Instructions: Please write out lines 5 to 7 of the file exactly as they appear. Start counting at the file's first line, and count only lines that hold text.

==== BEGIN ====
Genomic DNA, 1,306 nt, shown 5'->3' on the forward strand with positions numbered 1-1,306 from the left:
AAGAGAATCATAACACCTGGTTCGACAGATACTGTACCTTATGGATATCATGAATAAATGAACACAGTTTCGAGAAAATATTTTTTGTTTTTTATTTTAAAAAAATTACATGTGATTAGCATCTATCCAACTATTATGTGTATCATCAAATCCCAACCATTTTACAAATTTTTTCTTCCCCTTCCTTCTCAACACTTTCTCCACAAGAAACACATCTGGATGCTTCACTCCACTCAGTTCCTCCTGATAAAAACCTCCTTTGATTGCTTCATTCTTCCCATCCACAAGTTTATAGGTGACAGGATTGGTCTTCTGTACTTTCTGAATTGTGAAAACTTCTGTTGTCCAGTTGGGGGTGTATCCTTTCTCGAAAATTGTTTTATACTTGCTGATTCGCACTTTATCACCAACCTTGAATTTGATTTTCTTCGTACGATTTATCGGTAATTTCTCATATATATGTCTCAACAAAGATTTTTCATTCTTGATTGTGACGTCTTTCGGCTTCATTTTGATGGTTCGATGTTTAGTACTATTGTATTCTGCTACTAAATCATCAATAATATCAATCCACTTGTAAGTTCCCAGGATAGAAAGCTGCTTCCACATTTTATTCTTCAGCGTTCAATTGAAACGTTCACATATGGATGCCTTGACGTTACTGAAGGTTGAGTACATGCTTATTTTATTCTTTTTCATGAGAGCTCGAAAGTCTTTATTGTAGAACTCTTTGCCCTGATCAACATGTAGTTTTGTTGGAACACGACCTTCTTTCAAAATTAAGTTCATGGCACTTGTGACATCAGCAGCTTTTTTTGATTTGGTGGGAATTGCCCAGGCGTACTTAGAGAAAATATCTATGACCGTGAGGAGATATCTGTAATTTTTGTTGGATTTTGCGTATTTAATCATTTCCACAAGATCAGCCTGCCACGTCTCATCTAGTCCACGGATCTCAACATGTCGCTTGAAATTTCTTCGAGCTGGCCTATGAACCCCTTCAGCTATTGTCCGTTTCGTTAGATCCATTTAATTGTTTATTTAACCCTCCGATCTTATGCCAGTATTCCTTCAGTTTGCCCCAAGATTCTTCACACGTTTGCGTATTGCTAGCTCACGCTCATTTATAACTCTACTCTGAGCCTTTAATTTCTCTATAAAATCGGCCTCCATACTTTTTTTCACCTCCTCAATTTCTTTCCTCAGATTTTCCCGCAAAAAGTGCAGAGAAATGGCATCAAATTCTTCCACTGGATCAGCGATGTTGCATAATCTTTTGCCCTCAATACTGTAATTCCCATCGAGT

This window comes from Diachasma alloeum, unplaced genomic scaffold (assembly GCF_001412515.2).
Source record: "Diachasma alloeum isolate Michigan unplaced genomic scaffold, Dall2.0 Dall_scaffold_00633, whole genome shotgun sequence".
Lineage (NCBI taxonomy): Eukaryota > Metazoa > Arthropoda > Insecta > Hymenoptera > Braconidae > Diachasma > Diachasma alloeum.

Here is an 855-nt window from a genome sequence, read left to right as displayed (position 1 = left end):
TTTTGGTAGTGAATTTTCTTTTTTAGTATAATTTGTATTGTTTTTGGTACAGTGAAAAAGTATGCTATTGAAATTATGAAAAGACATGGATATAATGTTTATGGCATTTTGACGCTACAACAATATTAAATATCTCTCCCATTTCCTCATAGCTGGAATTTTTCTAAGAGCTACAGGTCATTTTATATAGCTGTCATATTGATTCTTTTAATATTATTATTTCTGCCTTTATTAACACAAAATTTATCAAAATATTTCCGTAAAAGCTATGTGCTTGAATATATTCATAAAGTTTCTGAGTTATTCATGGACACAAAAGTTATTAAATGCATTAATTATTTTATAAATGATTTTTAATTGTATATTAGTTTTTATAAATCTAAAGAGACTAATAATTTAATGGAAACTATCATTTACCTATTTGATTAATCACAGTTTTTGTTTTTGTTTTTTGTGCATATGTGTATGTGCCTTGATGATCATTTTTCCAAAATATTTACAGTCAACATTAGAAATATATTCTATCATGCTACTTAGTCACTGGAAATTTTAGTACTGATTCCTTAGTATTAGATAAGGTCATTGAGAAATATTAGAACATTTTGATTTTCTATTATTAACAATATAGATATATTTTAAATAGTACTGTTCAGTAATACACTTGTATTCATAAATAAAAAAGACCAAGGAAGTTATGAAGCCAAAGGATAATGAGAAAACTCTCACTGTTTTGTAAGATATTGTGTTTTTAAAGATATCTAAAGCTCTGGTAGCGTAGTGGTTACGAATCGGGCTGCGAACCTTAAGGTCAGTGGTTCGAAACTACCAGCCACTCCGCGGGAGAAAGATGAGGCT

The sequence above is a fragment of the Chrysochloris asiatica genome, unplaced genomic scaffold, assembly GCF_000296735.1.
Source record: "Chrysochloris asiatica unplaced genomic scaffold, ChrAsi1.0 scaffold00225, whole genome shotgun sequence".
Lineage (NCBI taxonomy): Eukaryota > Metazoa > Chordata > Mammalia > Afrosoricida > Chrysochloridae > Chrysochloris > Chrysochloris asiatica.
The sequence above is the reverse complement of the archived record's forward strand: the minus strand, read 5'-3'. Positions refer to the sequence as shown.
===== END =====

Lineage (NCBI taxonomy): Eukaryota > Metazoa > Arthropoda > Insecta > Hymenoptera > Braconidae > Diachasma > Diachasma alloeum.

Here is an 855-nt window from a genome sequence, read left to right as displayed (position 1 = left end):
TTTTGGTAGTGAATTTTCTTTTTTAGTATAATTTGTATTGTTTTTGGTACAGTGAAAAAGTATGCTATTGAAATTATGAAAAGACATGGATATAATGTTTATGGCATTTTGACGCTACAACAATATTAAATATCTCTCCCATTTCCTCATAGCTGGAATTTTTCTAAGAGCTACAGGTCATTTTATATAGCTGTCATATTGATTCTTTTAATATTATTATTTCTGCCTTTATTAACACAAAATTTATCAAAATATTTCCGTAAAAGCTATGTGCTTGAATATATTCATAAAGTTTCTGAGTTATTCATGGACACAAAAGTTATTAAATGCATTAATTATTTTATAAATGATTTTTAATTGTATATTAGTTTTTATAAATCTAAAGAGACTAATAATTTAATGGAAACTATCATTTACCTATTTGATTAATCACAGTTTTTGTTTTTGTTTTTTGTGCATATGTGTATGTGCCTTGATGATCATTTTTCCAAAATATTTACAGTCAACATTAGAAATATATTCTATCATGCTACTTAGTCACTGGAAATTTTAGTACTGATTCCTTAGTATTAGATAAGGTCATTGAGAAATATTAGAACATTTTGATTTTCTATTATTAACAATATAGATATATTTTAAATAGTACTGTTCAGTAATACACTTGTATTCATAAATAAAAAAGACCAAGGAAGTTATGAAGCCAAAGGATAATGAGAAAACTCTCACTGTTTTGTAAGATATTGTGTTTTTAAAGATATCTAAAGCTCTGGTAGCGTAGTGGTTACGAATCGGGCTGCGAACCTTAAGGTCAGTGGTTCGAAACTACCAGCCACTCCGCGGGAGAAAGATGAGGCT